Method 1Starting As a Freelance Designer
- Find companies who look for freelance designers. The Greeting Card Association (GCA) has a listing of members that accept submissions from freelance artists. You will need to contact them first before sending in any samples or submissions. The contact information listed there is only for more information. Industry journals like Artists Market also list opportunities for freelance graphic designers who create greeting cards.
- Get submission guidelines. Individual companies have specific guidelines for submitted artwork, including format, size, and medium. They will also have a specific address or person to send submissions to, which may be different than the person you contact for information. Make sure you are familiar with each company's guidelines before submitting something to them.
- Create samples that meet the company's guidelines. Create cards that correspond only to what they ask for as far as genre and themes.
- Make sure your submissions include your name and contact information. For artwork, be sure to include a copyright on your work as well. If you would like to have your work returned, include an appropriately sized, pre-addressed, stamped envelope for the editor to use.
- Some companies, especially those with a certain mission, are looking for specific types of card designs. These can be themes that the company promotes, or certain popular events that people like to purchase cards for. Stay on message.
- When designing, look at the type of cards they produce, and how those materials will affect the medium you are working with.
- When submitting, think about the type of company you are submitting to. Larger companies will have diverse demands, but you will face stiff competition. Smaller companies can have a tighter focus on what they want, but will be more likely to gain acceptance as long as you fit their niche. Some designers like to start with smaller companies to get some work accepted and create a reputation, building to the biggest buyers.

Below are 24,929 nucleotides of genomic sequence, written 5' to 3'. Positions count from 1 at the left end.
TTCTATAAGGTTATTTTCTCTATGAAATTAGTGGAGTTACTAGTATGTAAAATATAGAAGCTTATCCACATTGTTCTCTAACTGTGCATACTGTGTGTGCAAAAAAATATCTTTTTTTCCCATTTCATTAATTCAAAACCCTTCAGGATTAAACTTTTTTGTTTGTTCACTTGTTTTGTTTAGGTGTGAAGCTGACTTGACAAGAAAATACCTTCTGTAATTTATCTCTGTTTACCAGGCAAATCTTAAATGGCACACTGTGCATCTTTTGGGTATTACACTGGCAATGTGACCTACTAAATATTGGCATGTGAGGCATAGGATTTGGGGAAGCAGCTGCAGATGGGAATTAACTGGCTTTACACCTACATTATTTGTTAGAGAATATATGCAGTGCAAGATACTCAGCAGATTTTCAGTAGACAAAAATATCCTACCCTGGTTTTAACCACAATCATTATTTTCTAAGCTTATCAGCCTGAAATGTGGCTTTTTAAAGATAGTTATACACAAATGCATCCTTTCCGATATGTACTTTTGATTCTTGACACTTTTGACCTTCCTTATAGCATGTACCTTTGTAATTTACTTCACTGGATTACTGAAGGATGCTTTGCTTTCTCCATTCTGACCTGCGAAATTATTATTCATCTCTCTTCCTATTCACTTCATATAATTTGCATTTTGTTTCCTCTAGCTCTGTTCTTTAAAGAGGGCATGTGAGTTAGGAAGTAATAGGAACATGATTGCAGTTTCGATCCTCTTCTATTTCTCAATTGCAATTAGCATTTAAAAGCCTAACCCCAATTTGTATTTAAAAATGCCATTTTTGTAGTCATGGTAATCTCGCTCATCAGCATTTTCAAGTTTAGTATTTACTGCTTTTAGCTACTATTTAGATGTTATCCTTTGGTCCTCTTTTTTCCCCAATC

- Keep trying, even when you face rejection. If you get denied by one greeting card company, move on to the next one. This is a business, so you can't take criticism personally. Don't be afraid to make changes suggested by editorial staff or other feedback they give you.
- Negotiate payment. Each company treats its freelance workers differently, but in most cases cards are accepted on a flat fee basis. If you are proposing a line of cards, then you may be able to negotiate royalties, or an advance against future royalties.
- If you are submitting text, the company will likely purchase your work outright for a flat fee (usually somewhere between $25 and $150). In general, jokes and other "punchline" work will command a higher price than poetry or verse.
- If you are submitting artwork, you will be able to license your work. This gives the company to reproduce your work for a limited period, and potentially in a limited market (depending on how you negotiate). You retain ownership of the work, and can license it to other companies as long as they don't conflict with your existing contracts. Flat fees for licensing can range from $275 to $500.
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